• Delta restructures loyalty programme: In a move that shocked airline loyalists, Delta announced major changes to its SkyMiles program and lounge access for 2024 and 2025. According to The Points Guy, “The airline is retiring Medallion Qualifying Miles and Medallion Qualifying Segments, and it will instead focus on a redefined version of Medallion Qualifying Dollars.” Starting February 1, 2025, Delta is also limiting how many visits to the Sky Club passengers can have in one calendar year.
  • The cruise industry travels east: Cruising is taking off for 2024 and beyond with many luxury cruise lines delivering voyages around Australia and the South Pacific. Luxury Travel Advisor rounds up new experiences from Silversea Cruises (Silver Nova), Scenic, Regent Seven Seas Cruises and more. Seabourn Pursuit has been generating buzz for months now with the announcement of the line’s first voyage to Western Australia’s Kimberley region, one of the last wilderness frontiers, in summer 2024.


  • To mark its 20th anniversary, Olive magazine has announced its plans to become more active in the travel space, creating a new channel for pitching in the UK food and travel landscape.
  • Sarah Dennis joined TTG Media as interim editor, covering editor Sophie Griffiths’ maternity leave.
  • Former freelance travel writer and editor Alice Barnes-Brown has started a new permanent position as deputy features editor at Travel Weekly.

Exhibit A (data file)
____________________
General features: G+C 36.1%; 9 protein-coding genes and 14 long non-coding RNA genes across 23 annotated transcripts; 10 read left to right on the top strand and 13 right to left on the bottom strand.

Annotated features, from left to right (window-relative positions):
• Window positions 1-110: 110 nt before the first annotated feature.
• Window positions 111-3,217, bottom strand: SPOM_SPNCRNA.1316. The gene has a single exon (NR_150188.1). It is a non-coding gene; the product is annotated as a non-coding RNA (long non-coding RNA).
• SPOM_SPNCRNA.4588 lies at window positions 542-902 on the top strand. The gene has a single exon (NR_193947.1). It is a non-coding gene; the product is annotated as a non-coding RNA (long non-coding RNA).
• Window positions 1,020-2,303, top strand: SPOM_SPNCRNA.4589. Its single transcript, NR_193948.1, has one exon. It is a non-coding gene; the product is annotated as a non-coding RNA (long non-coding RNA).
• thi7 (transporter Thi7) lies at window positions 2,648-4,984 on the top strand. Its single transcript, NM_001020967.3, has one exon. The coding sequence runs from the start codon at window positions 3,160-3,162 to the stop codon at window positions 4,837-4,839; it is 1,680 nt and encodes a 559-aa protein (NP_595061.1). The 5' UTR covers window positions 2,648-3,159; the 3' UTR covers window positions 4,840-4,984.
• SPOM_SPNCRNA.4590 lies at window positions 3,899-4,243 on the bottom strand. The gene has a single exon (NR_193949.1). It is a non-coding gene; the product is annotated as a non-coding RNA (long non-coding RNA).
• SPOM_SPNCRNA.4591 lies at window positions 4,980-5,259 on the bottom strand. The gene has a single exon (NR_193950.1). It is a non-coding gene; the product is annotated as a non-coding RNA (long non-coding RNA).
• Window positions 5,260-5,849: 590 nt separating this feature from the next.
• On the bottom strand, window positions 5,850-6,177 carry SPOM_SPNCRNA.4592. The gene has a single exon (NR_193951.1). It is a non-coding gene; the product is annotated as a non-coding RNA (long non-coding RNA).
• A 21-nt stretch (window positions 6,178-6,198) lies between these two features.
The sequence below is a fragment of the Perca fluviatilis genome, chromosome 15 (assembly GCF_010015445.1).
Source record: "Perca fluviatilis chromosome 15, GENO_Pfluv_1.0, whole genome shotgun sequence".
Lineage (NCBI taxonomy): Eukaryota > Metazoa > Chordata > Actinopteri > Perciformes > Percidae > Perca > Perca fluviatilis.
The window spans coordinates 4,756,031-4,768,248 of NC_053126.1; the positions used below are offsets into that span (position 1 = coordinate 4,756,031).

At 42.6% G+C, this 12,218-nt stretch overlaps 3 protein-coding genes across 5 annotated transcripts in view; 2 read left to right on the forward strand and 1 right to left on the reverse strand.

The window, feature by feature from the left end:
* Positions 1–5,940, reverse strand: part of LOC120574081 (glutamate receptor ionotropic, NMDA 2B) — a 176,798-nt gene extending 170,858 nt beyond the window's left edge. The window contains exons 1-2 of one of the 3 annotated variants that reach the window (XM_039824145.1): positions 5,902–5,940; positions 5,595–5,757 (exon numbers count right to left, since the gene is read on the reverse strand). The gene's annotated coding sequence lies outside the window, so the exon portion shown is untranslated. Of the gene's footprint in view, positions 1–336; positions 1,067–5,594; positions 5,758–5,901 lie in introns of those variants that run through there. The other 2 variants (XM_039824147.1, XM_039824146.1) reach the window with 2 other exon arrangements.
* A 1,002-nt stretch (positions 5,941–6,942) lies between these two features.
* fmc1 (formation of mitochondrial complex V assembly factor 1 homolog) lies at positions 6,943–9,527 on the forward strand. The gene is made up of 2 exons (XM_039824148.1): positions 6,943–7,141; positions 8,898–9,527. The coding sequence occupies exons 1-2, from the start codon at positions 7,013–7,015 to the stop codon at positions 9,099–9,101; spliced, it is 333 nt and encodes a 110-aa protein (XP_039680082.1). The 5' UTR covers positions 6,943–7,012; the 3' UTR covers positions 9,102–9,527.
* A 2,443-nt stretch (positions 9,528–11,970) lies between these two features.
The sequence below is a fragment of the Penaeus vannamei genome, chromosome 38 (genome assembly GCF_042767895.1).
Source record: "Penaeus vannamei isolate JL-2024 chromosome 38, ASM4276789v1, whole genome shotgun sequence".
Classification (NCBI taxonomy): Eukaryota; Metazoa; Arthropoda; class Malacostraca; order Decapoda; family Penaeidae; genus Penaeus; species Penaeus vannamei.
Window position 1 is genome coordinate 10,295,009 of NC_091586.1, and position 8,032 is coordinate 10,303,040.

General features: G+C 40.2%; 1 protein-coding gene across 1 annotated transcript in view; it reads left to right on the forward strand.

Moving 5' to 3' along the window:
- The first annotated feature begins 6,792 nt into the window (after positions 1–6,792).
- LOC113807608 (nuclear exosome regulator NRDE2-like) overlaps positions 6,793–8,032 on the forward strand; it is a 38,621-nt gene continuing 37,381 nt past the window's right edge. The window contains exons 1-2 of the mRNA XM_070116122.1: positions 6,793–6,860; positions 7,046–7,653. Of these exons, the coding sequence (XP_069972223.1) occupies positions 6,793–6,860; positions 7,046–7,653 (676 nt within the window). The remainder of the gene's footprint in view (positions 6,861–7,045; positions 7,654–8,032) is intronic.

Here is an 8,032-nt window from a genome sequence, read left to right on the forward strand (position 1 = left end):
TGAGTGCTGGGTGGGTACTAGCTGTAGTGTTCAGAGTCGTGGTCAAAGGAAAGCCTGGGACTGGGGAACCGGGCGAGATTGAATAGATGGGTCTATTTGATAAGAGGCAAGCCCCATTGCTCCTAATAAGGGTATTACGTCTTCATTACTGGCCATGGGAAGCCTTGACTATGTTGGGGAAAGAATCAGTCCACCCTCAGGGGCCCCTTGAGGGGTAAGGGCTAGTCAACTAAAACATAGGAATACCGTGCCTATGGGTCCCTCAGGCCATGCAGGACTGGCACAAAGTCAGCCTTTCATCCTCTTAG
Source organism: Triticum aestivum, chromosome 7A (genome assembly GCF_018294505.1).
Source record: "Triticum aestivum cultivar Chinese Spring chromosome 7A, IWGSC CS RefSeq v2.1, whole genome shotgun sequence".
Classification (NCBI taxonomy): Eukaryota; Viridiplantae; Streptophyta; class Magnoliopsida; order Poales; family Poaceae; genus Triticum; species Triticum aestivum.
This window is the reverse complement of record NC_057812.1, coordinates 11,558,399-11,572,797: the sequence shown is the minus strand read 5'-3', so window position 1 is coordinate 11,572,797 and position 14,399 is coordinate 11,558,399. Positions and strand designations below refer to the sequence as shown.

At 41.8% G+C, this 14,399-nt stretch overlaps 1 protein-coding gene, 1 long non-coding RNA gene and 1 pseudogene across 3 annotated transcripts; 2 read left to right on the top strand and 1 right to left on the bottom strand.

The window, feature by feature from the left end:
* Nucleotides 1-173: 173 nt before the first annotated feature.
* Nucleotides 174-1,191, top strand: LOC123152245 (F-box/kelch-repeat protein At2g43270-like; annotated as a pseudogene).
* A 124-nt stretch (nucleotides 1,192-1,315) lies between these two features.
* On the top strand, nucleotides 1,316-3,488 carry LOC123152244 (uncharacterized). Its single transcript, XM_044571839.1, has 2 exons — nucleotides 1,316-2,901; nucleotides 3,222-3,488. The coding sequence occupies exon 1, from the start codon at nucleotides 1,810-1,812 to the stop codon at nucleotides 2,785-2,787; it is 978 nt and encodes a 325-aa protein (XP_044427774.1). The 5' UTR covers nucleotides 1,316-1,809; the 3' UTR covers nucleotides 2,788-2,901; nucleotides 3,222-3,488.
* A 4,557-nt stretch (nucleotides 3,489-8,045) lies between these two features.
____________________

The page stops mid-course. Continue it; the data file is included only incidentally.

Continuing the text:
• Charley Ward left her position as homes and ecommerce editor at Hearst, joining the Condé Nast Traveller team as commerce writer.



  • Registration for IMM North America is now open for the 2024 event, which will take place in New York, January 24–25.
  • Cision has announced that it will be moving HARO, an industry-leading platform for connecting journalists with expert sources, to a new app called Connectively. The platform is set to offer a new interface and expand features to include bookmarking queries for later response and in-app notifications. The service remains free to join for now.
  • In honour of Hispanic Heritage Month, influencer marketing company Fohr is shining the spotlight on 10 content creators you should know.
  • Rupert Murdoch stepped down as chairman of News Corp and Fox, taking on the role of chairman emeritus. Lachlan Murdoch, his eldest son, has been named the chair of News Corp and will continue as executive chair and CEO of Fox Corp.
  • Departures, the digital travel and lifestyle magazine for American Express Platinum Card® holders and Centurion® Members, will no longer be available beginning January 1, 2024. The decision was announced on the Departures website. American Express ended the monthly print version of the outlet, which was produced in conjunction with Meredith Corporation, in March 2021.
  • Jamila Robinson has been named the next editor in chief of the food magazine Bon Appétit. Robinson has more than 20 years of media experience, most recently serving as managing editor for food and culture at The Philadelphia Inquirer. She will oversee editorial direction, brand strategy, audience development and all content for Bon Appétit and its sister brand Epicurious.
  • Jessica Puckett left her role as a senior editor at Condé Nast Traveler and is now freelancing for the outlet. 
  • Dalton Johnson is now the managing editor of Men’s Journal Adventure Travel, a new vertical that Johnson launched in August 2023.